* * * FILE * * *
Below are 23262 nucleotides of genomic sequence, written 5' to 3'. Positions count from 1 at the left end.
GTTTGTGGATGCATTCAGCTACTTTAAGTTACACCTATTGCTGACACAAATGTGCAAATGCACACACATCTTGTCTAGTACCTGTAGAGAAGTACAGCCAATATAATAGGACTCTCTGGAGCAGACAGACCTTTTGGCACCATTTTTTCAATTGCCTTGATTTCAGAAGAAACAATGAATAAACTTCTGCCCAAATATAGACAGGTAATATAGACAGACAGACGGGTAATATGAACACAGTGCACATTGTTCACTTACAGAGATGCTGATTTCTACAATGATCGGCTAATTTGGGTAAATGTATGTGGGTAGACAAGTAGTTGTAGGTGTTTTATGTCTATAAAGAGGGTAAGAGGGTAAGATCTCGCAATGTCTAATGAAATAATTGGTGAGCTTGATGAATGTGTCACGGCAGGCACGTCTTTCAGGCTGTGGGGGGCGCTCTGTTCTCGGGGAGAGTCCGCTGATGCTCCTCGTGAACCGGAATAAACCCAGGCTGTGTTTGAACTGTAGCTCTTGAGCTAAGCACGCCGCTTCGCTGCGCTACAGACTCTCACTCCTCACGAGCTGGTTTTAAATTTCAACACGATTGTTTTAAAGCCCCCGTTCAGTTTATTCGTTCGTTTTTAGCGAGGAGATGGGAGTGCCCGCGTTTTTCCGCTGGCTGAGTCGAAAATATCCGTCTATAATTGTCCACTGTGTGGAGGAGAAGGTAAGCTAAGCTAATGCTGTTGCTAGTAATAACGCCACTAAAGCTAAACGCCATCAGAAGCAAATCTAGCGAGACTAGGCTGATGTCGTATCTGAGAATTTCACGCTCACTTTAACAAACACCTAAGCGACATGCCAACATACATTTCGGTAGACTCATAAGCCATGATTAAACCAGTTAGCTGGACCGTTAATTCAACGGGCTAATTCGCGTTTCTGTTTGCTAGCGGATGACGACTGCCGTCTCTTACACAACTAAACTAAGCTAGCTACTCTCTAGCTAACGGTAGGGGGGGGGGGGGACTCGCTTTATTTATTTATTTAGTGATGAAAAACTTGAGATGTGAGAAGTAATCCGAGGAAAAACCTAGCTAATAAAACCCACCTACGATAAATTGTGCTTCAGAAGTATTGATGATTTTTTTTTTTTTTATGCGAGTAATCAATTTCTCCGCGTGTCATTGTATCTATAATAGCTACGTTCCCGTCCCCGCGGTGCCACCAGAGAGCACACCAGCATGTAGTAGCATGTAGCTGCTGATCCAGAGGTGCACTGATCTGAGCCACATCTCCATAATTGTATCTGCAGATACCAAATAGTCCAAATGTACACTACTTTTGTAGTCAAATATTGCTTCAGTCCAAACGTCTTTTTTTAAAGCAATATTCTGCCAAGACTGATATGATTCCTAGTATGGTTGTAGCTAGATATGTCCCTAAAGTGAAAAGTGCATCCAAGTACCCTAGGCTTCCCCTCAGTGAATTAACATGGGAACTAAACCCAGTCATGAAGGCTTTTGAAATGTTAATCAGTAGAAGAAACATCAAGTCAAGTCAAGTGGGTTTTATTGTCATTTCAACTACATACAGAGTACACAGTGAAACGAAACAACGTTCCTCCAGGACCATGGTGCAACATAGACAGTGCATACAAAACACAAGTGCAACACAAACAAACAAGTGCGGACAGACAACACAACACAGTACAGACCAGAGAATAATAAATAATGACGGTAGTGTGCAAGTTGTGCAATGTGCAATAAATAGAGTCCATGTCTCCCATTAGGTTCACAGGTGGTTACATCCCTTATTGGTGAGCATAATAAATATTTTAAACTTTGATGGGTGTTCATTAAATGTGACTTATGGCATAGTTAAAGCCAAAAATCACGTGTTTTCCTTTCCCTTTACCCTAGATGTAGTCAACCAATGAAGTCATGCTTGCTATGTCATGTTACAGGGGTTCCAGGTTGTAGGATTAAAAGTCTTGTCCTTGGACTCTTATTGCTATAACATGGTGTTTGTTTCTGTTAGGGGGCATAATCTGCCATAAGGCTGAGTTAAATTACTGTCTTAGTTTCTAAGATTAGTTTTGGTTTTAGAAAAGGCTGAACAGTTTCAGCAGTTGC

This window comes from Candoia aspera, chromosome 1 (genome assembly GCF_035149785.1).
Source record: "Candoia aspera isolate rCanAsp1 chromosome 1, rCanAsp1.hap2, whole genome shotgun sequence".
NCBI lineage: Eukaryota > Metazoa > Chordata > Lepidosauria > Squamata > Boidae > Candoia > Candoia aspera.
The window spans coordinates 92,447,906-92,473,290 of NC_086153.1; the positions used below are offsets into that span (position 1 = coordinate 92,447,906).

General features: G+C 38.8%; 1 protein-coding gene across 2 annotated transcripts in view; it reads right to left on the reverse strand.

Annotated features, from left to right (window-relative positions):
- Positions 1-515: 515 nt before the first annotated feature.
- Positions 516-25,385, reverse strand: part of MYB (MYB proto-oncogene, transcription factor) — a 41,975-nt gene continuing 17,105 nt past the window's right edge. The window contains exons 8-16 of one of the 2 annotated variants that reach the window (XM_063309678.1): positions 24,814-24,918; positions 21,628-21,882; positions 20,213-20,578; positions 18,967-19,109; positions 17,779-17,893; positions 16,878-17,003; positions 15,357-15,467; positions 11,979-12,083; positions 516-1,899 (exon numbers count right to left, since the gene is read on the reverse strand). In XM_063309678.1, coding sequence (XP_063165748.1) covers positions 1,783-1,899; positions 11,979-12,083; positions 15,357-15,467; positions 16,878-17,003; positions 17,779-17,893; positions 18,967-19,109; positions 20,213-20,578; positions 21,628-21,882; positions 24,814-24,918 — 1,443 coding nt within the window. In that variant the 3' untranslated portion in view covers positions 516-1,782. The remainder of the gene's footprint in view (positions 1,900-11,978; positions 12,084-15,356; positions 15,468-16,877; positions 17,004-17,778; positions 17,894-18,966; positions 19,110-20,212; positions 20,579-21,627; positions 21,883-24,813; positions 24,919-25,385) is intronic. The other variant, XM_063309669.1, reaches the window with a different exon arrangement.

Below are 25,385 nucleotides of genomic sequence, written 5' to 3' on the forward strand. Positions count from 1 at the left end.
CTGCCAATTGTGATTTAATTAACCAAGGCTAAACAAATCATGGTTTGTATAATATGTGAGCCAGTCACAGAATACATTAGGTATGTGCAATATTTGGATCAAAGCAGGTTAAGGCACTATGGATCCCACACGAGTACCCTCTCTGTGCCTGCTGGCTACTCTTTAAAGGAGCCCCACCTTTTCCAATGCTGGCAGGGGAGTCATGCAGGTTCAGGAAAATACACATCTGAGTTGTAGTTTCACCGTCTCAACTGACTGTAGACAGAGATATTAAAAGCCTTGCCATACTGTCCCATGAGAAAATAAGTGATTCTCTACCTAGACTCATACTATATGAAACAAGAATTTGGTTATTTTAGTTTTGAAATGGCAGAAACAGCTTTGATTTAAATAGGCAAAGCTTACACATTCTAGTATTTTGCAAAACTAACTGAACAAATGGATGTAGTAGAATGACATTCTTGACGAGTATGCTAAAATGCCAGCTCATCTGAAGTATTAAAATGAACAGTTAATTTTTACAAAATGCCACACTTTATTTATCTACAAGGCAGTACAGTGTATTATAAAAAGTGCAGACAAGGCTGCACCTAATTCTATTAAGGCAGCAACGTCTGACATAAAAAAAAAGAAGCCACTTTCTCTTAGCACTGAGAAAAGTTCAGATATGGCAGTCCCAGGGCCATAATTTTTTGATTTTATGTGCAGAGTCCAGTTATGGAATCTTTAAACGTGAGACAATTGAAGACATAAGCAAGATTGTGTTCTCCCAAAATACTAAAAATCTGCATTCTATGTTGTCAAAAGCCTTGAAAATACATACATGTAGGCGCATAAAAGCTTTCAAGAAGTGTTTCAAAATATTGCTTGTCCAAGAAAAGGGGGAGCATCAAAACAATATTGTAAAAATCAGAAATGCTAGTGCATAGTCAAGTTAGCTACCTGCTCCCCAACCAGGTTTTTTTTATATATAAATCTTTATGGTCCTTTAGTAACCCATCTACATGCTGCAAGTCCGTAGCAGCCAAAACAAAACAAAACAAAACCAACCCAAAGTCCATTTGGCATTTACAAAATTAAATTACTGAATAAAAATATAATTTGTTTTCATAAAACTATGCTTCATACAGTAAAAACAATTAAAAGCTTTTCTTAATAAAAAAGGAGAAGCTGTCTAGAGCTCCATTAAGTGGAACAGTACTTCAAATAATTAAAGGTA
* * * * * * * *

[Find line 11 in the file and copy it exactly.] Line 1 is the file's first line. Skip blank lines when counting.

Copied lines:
Below are 25,385 nucleotides of genomic sequence, written 5' to 3' on the forward strand. Positions count from 1 at the left end.